LONDON (Reuters) – Foreign Secretary Jeremy Hunt said it would be “political suicide” for Britain to pursue a no-deal Brexit, becoming the most senior figure vying to succeed Prime Minister Theresa May to rule it out and drawing a battle line with rival contenders.
Hunt’s remarks put him at odds with most other candidates including the frontrunner, Hunt’s predecessor as foreign secretary, Boris Johnson, who has said Britain should quit the EU with or without a deal by the end of October.
May has announced plans to step down after repeatedly failing to secure parliament’s approval for her deal to leave the EU, setting up a contest in her ruling Conservative party to succeed her in the coming weeks.
That contest could determine how or even whether Britain leaves the EU, or whether it would face a new national election with its major political parties divided and shaken by Brexit.
Pitching himself in contrast to Johnson and others who insist leaving the EU without a deal must remain on the table, Hunt said any such move would be blocked by lawmakers and trigger a national election.
“Trying to deliver no deal through a general election is not a solution; it is political suicide,” Hunt wrote in Tuesday’s Daily Telegraph. “A different deal is, therefore, the only solution – and what I will pursue if I am leader.”
CHANGE THE EXIT AGREEMENT
Under the party’s rules for picking a new leader, Conservative lawmakers will select a short list of candidates and put them to the party’s members for a vote.
The party is deeply split over Brexit. Many of its lawmakers oppose a no-deal exit, which businesses say would be catastrophic, while party activists are widely seen as more willing to support leaving with no agreement.
The Conservative Party had a disastrous showing in European elections at the weekend, losing most of its support to a new Brexit Party, which topped the poll while calling for a swift no-deal exit from the EU.
Other parties that want to halt Brexit altogether also surged in the vote, leaving little space in the middle for Britain’s two main traditional parties, the Conservatives and Labour, both of which had campaigned in favour of a compromise.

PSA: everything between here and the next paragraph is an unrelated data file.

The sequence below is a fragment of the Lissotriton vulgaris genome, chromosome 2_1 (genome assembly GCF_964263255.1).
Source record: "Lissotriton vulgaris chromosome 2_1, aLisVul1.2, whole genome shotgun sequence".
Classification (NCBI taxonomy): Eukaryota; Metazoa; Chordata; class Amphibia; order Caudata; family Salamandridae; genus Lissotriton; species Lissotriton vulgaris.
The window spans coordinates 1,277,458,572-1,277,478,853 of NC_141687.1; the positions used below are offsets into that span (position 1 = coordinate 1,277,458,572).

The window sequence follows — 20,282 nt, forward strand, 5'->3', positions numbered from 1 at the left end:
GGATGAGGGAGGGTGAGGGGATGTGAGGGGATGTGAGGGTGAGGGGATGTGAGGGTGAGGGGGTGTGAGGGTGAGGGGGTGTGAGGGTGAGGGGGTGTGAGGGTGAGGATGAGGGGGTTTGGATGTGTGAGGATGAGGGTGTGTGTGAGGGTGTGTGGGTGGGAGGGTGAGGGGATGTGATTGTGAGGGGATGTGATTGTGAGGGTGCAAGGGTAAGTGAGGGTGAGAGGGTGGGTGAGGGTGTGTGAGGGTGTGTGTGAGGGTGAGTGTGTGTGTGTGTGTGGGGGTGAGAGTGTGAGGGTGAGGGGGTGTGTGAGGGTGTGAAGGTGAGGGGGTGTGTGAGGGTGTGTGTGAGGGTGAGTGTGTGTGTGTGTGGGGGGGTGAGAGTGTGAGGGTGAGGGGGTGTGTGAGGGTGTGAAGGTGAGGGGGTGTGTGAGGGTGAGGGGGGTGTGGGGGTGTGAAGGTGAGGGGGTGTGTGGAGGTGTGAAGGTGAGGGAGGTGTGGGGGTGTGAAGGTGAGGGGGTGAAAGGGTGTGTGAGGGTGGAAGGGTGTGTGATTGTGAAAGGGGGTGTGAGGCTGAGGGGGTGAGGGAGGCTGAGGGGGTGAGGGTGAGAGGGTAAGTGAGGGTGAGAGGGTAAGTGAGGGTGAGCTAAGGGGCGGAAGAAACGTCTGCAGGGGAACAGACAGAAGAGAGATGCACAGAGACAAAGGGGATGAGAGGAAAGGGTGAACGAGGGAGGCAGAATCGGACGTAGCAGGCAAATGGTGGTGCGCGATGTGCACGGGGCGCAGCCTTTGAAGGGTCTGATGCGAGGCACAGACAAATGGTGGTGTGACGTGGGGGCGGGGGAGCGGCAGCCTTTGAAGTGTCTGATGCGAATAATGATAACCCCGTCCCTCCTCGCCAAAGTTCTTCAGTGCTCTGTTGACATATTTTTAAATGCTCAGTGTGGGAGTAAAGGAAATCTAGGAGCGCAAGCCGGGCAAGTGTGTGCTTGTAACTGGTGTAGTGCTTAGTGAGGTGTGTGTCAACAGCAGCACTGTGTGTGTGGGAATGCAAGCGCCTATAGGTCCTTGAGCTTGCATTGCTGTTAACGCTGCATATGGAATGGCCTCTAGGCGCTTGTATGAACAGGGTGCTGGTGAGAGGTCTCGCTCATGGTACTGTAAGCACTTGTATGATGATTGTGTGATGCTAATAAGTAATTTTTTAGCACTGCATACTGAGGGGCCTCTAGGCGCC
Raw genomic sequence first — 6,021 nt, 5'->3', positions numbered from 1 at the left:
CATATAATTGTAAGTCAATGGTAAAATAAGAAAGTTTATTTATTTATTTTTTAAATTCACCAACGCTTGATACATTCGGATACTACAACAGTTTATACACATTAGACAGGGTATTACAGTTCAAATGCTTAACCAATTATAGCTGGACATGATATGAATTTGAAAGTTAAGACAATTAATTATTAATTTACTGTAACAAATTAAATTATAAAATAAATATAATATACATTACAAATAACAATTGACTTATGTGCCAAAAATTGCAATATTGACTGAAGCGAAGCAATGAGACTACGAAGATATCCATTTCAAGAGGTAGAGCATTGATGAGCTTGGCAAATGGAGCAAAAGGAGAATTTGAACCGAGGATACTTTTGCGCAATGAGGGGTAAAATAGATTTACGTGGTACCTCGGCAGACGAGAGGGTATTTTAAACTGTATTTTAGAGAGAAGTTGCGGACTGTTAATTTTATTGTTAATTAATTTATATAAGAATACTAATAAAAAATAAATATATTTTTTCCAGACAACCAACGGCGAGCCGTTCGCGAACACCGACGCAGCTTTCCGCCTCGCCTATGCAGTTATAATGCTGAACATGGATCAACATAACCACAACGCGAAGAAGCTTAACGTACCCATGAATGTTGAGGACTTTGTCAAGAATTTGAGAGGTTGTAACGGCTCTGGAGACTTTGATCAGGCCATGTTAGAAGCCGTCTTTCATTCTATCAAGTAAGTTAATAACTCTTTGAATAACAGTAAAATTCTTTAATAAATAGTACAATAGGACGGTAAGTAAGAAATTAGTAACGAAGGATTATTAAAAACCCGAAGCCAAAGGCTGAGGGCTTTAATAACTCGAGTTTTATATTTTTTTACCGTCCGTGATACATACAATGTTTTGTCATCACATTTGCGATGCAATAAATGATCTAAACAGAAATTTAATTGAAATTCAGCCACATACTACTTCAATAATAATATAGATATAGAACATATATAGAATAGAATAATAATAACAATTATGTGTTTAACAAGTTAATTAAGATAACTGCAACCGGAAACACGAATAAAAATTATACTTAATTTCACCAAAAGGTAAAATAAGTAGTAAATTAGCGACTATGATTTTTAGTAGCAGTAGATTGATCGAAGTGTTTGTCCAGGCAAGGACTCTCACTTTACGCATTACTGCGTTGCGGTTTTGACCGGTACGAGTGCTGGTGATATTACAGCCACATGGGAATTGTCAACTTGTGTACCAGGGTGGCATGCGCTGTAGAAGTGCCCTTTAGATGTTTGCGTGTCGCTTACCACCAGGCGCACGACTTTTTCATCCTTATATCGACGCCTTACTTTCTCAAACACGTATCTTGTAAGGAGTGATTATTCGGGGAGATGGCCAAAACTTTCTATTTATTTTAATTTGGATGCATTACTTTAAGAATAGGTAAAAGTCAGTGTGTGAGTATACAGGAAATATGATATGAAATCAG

Labour has since edged closer to a position that would make it possible to call off Brexit, saying a public vote – either a new national election or second referendum – is the way to reunite the country. Several of its senior figures have called on its leadership to go further and openly call for a new referendum in which the party would campaign to stay in the EU.
Britain voted in a 2016 referendum to leave the EU, but has failed in the intervening years to come to agreement on its future relationship with the bloc.
Although Hunt voted to remain in the European Union in the 2016 Brexit referendum, he now says he now believes no deal is better than no Brexit. But he said parliament would pass laws to stop a government willingly leaving the EU with no deal.
“The only solution to the extremely difficult situation we’re in… is to change the Withdrawal Agreement,” Hunt told BBC radio.
The European Union says the withdrawal agreement it reached with May is final and cannot be renegotiated.
Many Brexit supporters in Britain oppose it because of a “backstop” that requires Britain to adopt some EU rules indefinitely unless an unspecified future arrangement is found to keep the land border in Ireland open.
Hunt said he would seek to take Britain out of the customs union while “respecting legitimate concerns” around the Irish border. The EU wanted to resolve Brexit, so could be open to renegotiation of the backstop, which could be aided by the formation of a new negotiating team, he said.
Reporting by Alistair Smout; Editing by Guy Faulconbridge and Peter Graff